Miller’s Tale

To tell the story of Bob Miller ’67 is to tell the coming-of-age tale of Las Vegas itself.

Miller’s Tale

The newspaper article could have derailed a political career. Certainly it was meant to do that. The headline: “Nevada Official Vouched for Man Linked to Mobsters.” The subject: Bob Miller ’67, lieutenant governor of Nevada, and a letter he’d once written on behalf of Carl Thomas, a casino employee who had once worked for Miller’s late father and, later, was convicted of skimming profits at another casino for the mob.

The piece ran in the San Jose Mercury News in September 1988, and it tarnished both Miller and Nevada Gov. Dick Bryan, who was running for U.S. Senate. These were high stakes, no question; if Bryan won that race, Miller would become governor. But the accusations and insinuations were things Miller had already dealt with for years. After all, Bob Miller’s father, Ross, had once been an illegal bookmaker in Chicago who came to Las Vegas in the 1950s and, in the city of second chances, worked his way up through the casino business.

That element of family history is the origin of the title for Miller’s just-published autobiography, Son of a Gambling Man. This is a personal tale: about family and hopes and dreams that parents have for their kids, of giving opportunities that you never had to future generations. What makes it epic, though, is that it’s a tale of a city—Vegas and how it was transformed from a dusty railroad stop where the Teamsters provided the cash to build casinos, to neon-illuminated Sin City, and then transformed once more into a bedazzling metropolis that earned it a new moniker in the 1990s: the All-American City, as Time magazine declared.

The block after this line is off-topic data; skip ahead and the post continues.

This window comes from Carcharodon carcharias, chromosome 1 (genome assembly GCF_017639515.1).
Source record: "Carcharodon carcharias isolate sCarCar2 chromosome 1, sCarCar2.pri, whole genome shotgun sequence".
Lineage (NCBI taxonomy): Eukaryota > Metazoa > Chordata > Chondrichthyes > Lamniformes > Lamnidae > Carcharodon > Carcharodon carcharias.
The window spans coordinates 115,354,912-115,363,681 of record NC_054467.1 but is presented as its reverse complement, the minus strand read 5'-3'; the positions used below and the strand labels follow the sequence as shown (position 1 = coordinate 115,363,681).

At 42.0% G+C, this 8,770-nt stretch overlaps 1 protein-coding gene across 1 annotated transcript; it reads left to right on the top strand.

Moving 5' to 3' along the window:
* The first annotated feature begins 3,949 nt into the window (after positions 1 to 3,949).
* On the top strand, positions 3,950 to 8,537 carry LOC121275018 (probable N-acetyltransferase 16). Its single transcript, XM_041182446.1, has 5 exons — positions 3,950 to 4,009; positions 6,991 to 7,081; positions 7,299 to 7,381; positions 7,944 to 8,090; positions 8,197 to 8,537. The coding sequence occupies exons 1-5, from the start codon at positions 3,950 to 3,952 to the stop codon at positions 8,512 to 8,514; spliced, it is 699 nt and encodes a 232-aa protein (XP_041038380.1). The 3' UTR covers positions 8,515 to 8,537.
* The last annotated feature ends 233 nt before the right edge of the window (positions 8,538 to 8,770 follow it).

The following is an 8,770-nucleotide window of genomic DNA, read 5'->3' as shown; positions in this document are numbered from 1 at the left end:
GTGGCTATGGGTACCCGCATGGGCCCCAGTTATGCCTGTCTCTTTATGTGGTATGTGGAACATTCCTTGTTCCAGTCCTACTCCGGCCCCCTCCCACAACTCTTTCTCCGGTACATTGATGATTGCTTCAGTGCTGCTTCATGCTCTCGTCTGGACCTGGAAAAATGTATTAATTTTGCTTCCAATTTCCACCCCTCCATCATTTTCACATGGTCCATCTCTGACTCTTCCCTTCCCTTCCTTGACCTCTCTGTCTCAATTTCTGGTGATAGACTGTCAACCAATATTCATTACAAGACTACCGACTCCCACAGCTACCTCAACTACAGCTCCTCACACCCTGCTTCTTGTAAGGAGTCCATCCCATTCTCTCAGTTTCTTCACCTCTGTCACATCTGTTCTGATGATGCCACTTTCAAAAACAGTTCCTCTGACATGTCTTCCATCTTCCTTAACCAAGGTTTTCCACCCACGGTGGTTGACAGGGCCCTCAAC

This is a personal tale: about family and hopes and dreams that parents have for their kids,
of giving opportunities to future generations
that you never had.

A policy tome or chronicle of statecraft this Miller’s tale is not. Bob Miller has given the book the subtitle My Journey from a Casino Family to the Governor’s Mansion. He opens with the tale of the newspaper piece meant to run the Bryan campaign off the rails. And, as the tale unfolds, it reveals that some of those mobsters whom Miller was supposedly “linked to” in wiretaps were underworld characters who include Anthony “The Ant” Spilotro and others who inspired Martin Scorsese’s movie Casino.

So, what were these links? And how was Bob Miller’s father’s past drawn into the present? To answer that, let’s fill in the picture a bit.


First, some here and now: Bob Miller stands six-foot-four and carries himself with an easy confidence; he doesn’t have a lot to prove. In a dark pin-striped suit, he’s well dressed for the part of governor emeritus. On a sunny Thursday afternoon in February we eat lunch in the Wynn Hotel on the Strip, and a couple of folks in upper management stop by the table to say hello. There is no mistaking Governor Bob; after all, he held the top office in the state for a decade. And there’s no mistaking that he’s played well the interesting cards that he’s been dealt in life.